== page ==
These conditions are not taught in many entry level programs.
I know for myself, we had one 4 hour lecture on it in school and I think one test question on my boards. It wasn’t until AFTER I graduated with my doctorate in physical therapy did I really pursue advanced coursework in this field.
They may not be aware of the symptoms or the best way to diagnose and treat these conditions and that’s okay, not everyone will be. But it’s important to connect with someone who does.
2. Complexity of symptoms
Here are just a few vestibular conditions:
And the list can go on!
Your family doctor and even a general ENT commonly don’t have specific education and expertise in these areas.
These vestibular problems can present with a wide range of symptoms, including dizziness, vertigo, imbalance, pain, motion sickness, nausea, and more. These symptoms can also be associated with other medical conditions, which can make it difficult to diagnose vestibular disorders.
Vestibular problems can be misdiagnosed as other conditions, such as anxiety or the wrong type of vestibular disorder, which can delay the correct diagnosis and treatment.
I have seen patients get brushed off by other medical professions because they are anxious about their symptoms. Keep advocating for yourself!
4. Incomplete assessment
All of our examinations include taking a thorough medical history. Honestly, this is a HUGE component of vestibular conditions. Since, unlike a strained muscle, I can’t touch or feel the issue. The dizziness and vertigo you are feeling is subjective, and can be different from individual to individual. So I spend A LOT of time here just talking and getting to know what you are feeling and learning about you and your family’s medical history.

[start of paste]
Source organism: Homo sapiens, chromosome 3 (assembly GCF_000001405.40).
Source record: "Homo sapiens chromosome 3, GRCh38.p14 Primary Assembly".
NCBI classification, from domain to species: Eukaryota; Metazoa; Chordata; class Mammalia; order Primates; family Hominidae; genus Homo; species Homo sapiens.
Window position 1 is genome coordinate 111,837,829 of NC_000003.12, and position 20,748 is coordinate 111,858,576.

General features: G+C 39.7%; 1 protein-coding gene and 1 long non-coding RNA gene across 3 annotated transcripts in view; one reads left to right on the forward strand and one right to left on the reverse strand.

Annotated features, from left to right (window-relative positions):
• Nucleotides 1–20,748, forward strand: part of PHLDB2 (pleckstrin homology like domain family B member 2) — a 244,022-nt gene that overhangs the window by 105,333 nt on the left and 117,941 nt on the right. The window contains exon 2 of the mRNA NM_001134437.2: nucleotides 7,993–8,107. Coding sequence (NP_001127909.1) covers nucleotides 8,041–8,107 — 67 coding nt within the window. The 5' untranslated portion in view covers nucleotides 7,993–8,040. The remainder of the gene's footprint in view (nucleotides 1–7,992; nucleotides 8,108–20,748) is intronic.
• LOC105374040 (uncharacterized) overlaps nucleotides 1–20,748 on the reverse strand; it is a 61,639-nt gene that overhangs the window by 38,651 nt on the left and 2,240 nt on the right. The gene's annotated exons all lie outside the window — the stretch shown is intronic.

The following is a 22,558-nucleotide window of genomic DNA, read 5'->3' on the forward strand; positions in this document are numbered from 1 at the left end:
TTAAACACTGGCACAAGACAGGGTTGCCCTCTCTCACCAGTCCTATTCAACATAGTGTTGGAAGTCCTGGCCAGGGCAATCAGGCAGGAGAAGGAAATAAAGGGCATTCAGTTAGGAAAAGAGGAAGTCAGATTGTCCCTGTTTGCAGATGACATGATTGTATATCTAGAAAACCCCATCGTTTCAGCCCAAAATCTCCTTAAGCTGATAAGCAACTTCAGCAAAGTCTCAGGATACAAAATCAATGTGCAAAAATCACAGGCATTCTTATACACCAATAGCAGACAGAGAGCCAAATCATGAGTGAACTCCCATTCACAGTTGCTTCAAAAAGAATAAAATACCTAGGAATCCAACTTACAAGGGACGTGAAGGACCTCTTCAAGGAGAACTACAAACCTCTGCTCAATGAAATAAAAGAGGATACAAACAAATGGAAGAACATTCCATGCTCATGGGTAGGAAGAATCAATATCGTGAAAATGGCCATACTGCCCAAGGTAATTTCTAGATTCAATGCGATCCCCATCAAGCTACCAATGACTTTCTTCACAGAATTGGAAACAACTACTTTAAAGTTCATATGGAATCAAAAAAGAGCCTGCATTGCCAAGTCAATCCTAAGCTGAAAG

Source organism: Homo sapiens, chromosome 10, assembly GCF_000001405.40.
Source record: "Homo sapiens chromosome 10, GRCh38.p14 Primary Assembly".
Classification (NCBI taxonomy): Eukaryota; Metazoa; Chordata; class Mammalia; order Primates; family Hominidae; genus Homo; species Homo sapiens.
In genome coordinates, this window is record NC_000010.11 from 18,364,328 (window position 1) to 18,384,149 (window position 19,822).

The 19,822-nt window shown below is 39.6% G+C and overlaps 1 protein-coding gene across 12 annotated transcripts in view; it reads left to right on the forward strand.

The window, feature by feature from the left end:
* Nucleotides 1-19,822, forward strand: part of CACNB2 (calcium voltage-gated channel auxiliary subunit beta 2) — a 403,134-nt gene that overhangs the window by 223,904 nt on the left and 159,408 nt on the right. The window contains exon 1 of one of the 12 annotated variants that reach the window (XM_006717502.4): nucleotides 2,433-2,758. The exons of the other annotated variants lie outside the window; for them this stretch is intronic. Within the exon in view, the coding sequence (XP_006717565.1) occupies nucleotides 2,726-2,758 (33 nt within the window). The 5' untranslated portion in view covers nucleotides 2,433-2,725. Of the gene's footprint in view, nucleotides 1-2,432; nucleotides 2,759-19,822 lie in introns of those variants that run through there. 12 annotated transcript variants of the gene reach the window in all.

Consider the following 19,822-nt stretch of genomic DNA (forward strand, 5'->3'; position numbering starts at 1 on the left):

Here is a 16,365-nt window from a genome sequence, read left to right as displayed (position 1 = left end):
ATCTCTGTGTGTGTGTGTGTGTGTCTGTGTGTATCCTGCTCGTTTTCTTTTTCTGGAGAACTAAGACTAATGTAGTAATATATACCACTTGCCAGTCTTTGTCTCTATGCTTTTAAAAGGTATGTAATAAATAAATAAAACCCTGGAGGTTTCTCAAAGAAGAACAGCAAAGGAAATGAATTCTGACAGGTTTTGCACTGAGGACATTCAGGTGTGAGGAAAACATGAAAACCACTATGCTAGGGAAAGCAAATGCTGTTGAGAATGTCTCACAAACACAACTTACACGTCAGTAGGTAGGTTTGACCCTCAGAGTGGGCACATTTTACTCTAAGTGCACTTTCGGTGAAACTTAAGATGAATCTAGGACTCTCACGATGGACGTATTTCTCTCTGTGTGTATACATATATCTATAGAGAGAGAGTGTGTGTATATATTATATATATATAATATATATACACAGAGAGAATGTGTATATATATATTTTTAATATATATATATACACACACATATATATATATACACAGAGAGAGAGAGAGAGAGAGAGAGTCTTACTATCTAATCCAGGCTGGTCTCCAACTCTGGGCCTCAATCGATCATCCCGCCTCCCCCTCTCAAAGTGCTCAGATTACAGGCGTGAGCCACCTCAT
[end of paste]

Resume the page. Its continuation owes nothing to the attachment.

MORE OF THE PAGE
During a physical exam, we look at all your systems of balance to find out where your weakness is. This can look like assessing your vision, eye movements, balance, coordination, and positional and movement tolerances.
In our in-person examination we utilize specialized infrared goggles and state of the art virtual reality testing for objective measurements and screenings for the health of your balance system to further identify any areas of weakness.
If your doctor did not perform these tests (or similar) or refer you to a specialist, they may have missed the diagnosis.
"Vertigo" is not a diagnosis- it is a symptom of a deeper rooted condition. That would be like going to your doctor with shoulder pain, and their diagnosis is “pain”. If your physician gave you a diagnosis of vertigo, it’s time to look into another medical opinion.
5. Patient communication
Finally, it's possible that you did not communicate your symptoms clearly or accurately.
This is normal as these symptoms are REALLY hard to make sense and describe to anyone who has not heard of them.
Here are a few tips to help you use the right words for describing your symptoms:
Vertigo: If you’ve ever felt that the room (or the world!) was spinning, you know you’ve had vertigo. This sensation can last for seconds, minutes, or hours depending on the condition.
Dizziness: this is a feeling of "foggy" "woozy" or "light-headed". This happens on "inside".
Imbalance: feeling unsteady, which may lead to falls.
Try to journal and take note of your symptoms here are a few things to write down:
When did your symptoms start?
How long do they last?
Was the room spinning? (vertigo) or do you feel more light-headed and floaty (dizzy) or are you afraid of falling? (imbalanced)- or a combination of all three (be specific when you feel which symptom).
What makes it better or worse?
If you see a provider with your symptoms and these details outlined, it will greatly help bridge the gap of communication between how you are feeling and getting you the right help.
Include any other questions about your symptoms or your anxieties related to how you are feeling.
If it doesn’t seem like your provider is able to help you, spend enough time with you, or in general you are having a feeling that they are not the best fit for you, it’s okay to seek out another provider.